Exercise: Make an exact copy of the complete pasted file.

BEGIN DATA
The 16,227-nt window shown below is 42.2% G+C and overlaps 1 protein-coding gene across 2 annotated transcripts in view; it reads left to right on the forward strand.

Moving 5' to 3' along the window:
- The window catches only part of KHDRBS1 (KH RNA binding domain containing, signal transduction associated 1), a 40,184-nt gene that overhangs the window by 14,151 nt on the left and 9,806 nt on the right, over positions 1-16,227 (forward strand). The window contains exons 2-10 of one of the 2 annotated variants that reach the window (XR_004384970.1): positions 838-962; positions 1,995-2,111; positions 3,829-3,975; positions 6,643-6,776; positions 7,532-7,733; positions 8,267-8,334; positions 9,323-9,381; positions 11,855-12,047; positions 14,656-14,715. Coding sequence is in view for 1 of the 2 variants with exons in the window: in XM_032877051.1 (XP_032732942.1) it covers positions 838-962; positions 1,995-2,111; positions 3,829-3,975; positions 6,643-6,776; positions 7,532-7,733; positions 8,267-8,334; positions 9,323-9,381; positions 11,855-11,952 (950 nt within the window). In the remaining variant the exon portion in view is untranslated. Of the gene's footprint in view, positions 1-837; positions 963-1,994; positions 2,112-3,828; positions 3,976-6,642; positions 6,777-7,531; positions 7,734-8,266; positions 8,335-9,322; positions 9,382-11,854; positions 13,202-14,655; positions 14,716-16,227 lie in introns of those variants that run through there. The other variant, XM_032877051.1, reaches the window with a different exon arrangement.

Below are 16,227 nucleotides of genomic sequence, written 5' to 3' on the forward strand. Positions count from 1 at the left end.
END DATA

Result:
The 16,227-nt window shown below is 42.2% G+C and overlaps 1 protein-coding gene across 2 annotated transcripts in view; it reads left to right on the forward strand.

Moving 5' to 3' along the window:
- The window catches only part of KHDRBS1 (KH RNA binding domain containing, signal transduction associated 1), a 40,184-nt gene that overhangs the window by 14,151 nt on the left and 9,806 nt on the right, over positions 1-16,227 (forward strand). The window contains exons 2-10 of one of the 2 annotated variants that reach the window (XR_004384970.1): positions 838-962; positions 1,995-2,111; positions 3,829-3,975; positions 6,643-6,776; positions 7,532-7,733; positions 8,267-8,334; positions 9,323-9,381; positions 11,855-12,047; positions 14,656-14,715. Coding sequence is in view for 1 of the 2 variants with exons in the window: in XM_032877051.1 (XP_032732942.1) it covers positions 838-962; positions 1,995-2,111; positions 3,829-3,975; positions 6,643-6,776; positions 7,532-7,733; positions 8,267-8,334; positions 9,323-9,381; positions 11,855-11,952 (950 nt within the window). In the remaining variant the exon portion in view is untranslated. Of the gene's footprint in view, positions 1-837; positions 963-1,994; positions 2,112-3,828; positions 3,976-6,642; positions 6,777-7,531; positions 7,734-8,266; positions 8,335-9,322; positions 9,382-11,854; positions 13,202-14,655; positions 14,716-16,227 lie in introns of those variants that run through there. The other variant, XM_032877051.1, reaches the window with a different exon arrangement.

Below are 16,227 nucleotides of genomic sequence, written 5' to 3' on the forward strand. Positions count from 1 at the left end.